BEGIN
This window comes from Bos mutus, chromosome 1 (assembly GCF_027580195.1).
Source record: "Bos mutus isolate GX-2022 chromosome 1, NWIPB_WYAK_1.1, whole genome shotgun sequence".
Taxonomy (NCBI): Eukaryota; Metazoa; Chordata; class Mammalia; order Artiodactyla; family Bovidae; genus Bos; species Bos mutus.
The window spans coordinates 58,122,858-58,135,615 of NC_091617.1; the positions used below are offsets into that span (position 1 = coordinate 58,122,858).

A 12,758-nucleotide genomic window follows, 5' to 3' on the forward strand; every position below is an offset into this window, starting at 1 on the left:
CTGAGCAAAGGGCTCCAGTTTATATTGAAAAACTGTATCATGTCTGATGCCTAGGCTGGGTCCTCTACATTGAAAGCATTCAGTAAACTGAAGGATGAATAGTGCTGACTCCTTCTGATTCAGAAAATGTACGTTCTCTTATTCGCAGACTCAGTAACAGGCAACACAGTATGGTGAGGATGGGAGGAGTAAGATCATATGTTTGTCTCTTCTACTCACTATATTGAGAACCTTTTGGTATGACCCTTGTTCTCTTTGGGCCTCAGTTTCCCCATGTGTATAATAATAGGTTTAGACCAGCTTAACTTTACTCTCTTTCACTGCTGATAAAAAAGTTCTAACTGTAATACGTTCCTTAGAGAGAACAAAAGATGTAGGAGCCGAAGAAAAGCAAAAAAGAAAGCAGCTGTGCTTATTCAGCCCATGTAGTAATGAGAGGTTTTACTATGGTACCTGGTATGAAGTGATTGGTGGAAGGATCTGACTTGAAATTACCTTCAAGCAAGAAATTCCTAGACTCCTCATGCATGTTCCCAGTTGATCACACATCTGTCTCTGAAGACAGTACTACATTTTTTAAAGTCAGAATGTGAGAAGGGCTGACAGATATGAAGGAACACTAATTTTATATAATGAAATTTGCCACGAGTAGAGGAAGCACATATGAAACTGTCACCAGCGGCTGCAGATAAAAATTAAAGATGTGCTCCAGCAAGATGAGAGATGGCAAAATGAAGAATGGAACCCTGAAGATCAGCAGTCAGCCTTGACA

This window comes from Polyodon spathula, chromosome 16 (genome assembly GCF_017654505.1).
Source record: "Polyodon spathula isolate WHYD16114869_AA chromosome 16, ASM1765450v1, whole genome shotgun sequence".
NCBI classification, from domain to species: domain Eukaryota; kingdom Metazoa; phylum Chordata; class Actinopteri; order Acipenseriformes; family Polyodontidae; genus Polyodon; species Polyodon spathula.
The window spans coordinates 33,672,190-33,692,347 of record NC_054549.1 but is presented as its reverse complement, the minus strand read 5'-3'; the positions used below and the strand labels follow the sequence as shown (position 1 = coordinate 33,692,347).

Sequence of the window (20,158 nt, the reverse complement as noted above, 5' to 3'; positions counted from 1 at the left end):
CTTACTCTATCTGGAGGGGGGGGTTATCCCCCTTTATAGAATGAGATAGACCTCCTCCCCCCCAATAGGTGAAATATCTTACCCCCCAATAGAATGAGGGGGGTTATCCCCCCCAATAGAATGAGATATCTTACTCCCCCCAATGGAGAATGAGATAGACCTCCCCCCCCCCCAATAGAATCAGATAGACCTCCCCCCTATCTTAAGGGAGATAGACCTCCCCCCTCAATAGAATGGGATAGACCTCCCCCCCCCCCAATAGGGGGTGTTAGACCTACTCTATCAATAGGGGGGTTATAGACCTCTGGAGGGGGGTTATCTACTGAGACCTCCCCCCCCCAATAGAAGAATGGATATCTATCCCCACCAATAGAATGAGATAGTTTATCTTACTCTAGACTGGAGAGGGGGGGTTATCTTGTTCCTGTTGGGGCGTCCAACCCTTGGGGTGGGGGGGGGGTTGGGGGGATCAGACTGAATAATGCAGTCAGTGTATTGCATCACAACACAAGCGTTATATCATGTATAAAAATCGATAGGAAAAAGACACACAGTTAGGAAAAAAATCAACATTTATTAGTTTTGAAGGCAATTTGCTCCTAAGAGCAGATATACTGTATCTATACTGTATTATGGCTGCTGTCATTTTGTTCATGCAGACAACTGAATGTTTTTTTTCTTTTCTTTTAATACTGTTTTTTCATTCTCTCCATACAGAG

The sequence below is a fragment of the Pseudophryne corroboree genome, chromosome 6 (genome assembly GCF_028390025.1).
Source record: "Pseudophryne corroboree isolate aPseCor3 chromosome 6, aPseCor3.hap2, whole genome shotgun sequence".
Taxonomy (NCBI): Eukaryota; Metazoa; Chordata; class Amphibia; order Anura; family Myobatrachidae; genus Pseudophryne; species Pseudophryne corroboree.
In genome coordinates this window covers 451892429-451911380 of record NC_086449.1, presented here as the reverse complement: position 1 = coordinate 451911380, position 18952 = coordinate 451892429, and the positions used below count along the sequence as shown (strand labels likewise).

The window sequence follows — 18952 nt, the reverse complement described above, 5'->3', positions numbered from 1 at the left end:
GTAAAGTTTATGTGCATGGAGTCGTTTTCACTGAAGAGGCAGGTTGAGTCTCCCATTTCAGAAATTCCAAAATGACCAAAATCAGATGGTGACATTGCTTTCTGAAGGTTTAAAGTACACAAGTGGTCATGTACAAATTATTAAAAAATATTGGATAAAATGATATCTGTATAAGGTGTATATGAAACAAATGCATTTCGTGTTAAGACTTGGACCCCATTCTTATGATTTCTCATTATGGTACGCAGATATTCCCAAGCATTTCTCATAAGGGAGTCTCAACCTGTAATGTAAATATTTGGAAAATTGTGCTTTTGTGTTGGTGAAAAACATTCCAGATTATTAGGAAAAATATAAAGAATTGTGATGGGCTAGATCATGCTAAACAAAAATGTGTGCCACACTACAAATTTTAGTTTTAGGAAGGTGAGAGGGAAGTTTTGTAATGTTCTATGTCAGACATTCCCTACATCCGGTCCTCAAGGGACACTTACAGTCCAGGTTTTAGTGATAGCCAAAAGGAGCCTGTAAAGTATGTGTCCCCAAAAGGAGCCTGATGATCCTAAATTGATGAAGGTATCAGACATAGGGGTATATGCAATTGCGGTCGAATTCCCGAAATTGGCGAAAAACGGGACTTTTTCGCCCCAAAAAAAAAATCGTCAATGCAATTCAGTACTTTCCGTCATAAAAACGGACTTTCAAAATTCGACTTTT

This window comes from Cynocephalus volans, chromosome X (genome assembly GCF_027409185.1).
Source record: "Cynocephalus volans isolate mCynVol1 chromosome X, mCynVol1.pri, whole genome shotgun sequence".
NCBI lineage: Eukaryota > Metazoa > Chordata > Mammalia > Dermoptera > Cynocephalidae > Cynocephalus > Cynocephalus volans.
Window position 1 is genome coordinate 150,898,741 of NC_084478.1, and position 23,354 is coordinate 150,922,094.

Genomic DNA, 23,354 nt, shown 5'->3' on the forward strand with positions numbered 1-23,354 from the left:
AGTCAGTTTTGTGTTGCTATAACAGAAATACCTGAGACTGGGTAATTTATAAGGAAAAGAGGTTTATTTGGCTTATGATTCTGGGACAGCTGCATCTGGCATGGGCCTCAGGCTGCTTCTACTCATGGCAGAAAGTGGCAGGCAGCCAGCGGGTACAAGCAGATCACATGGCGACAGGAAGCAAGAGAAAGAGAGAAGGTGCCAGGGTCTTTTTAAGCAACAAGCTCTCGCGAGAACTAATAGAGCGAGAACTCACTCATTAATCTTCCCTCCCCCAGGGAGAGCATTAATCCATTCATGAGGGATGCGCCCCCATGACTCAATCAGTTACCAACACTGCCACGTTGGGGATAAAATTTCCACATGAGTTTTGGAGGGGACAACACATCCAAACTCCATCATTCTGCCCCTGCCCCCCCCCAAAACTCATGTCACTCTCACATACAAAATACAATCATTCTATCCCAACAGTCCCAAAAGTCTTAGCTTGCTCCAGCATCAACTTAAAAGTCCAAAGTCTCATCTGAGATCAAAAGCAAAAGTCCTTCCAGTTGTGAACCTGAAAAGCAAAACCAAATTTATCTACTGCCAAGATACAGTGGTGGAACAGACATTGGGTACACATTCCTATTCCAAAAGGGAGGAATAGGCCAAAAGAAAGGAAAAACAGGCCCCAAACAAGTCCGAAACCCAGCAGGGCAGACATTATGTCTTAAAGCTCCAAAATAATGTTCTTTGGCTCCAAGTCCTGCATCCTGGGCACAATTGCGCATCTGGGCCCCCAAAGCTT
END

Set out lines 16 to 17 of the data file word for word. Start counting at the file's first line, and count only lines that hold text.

In genome coordinates this window covers 451892429-451911380 of record NC_086449.1, presented here as the reverse complement: position 1 = coordinate 451911380, position 18952 = coordinate 451892429, and the positions used below count along the sequence as shown (strand labels likewise).

The window sequence follows — 18952 nt, the reverse complement described above, 5'->3', positions numbered from 1 at the left end: